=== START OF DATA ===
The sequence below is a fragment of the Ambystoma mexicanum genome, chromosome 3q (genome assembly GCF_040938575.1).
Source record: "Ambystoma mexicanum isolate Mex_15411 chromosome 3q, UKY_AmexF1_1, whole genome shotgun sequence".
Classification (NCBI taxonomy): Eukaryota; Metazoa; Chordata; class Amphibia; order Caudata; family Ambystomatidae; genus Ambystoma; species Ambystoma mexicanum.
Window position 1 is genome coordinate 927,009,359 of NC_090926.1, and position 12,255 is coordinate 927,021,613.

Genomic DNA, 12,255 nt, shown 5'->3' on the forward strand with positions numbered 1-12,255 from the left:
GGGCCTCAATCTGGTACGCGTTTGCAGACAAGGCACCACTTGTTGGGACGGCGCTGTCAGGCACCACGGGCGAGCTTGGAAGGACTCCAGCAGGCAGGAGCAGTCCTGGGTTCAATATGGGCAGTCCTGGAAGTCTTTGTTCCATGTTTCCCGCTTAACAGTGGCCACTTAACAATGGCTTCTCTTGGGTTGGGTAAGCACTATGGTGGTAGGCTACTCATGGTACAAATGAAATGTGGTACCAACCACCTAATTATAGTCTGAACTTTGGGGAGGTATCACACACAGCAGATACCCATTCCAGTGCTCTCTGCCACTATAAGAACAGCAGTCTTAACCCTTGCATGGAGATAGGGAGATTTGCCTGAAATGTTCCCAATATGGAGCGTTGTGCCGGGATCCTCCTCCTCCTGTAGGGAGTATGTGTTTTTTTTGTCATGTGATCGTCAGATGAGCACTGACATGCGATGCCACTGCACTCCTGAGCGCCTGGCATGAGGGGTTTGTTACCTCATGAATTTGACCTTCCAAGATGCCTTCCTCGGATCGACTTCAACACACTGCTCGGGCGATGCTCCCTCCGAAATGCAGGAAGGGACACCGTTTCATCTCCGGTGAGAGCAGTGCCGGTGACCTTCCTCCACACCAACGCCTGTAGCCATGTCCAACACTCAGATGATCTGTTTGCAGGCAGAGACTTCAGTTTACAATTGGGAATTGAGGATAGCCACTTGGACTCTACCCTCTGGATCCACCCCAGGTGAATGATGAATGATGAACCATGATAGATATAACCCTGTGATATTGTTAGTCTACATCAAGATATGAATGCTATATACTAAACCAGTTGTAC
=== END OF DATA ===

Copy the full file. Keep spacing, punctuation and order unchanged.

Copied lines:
The sequence below is a fragment of the Ambystoma mexicanum genome, chromosome 3q (genome assembly GCF_040938575.1).
Source record: "Ambystoma mexicanum isolate Mex_15411 chromosome 3q, UKY_AmexF1_1, whole genome shotgun sequence".
Classification (NCBI taxonomy): Eukaryota; Metazoa; Chordata; class Amphibia; order Caudata; family Ambystomatidae; genus Ambystoma; species Ambystoma mexicanum.
Window position 1 is genome coordinate 927,009,359 of NC_090926.1, and position 12,255 is coordinate 927,021,613.

Genomic DNA, 12,255 nt, shown 5'->3' on the forward strand with positions numbered 1-12,255 from the left:
GGGCCTCAATCTGGTACGCGTTTGCAGACAAGGCACCACTTGTTGGGACGGCGCTGTCAGGCACCACGGGCGAGCTTGGAAGGACTCCAGCAGGCAGGAGCAGTCCTGGGTTCAATATGGGCAGTCCTGGAAGTCTTTGTTCCATGTTTCCCGCTTAACAGTGGCCACTTAACAATGGCTTCTCTTGGGTTGGGTAAGCACTATGGTGGTAGGCTACTCATGGTACAAATGAAATGTGGTACCAACCACCTAATTATAGTCTGAACTTTGGGGAGGTATCACACACAGCAGATACCCATTCCAGTGCTCTCTGCCACTATAAGAACAGCAGTCTTAACCCTTGCATGGAGATAGGGAGATTTGCCTGAAATGTTCCCAATATGGAGCGTTGTGCCGGGATCCTCCTCCTCCTGTAGGGAGTATGTGTTTTTTTTGTCATGTGATCGTCAGATGAGCACTGACATGCGATGCCACTGCACTCCTGAGCGCCTGGCATGAGGGGTTTGTTACCTCATGAATTTGACCTTCCAAGATGCCTTCCTCGGATCGACTTCAACACACTGCTCGGGCGATGCTCCCTCCGAAATGCAGGAAGGGACACCGTTTCATCTCCGGTGAGAGCAGTGCCGGTGACCTTCCTCCACACCAACGCCTGTAGCCATGTCCAACACTCAGATGATCTGTTTGCAGGCAGAGACTTCAGTTTACAATTGGGAATTGAGGATAGCCACTTGGACTCTACCCTCTGGATCCACCCCAGGTGAATGATGAATGATGAACCATGATAGATATAACCCTGTGATATTGTTAGTCTACATCAAGATATGAATGCTATATACTAAACCAGTTGTAC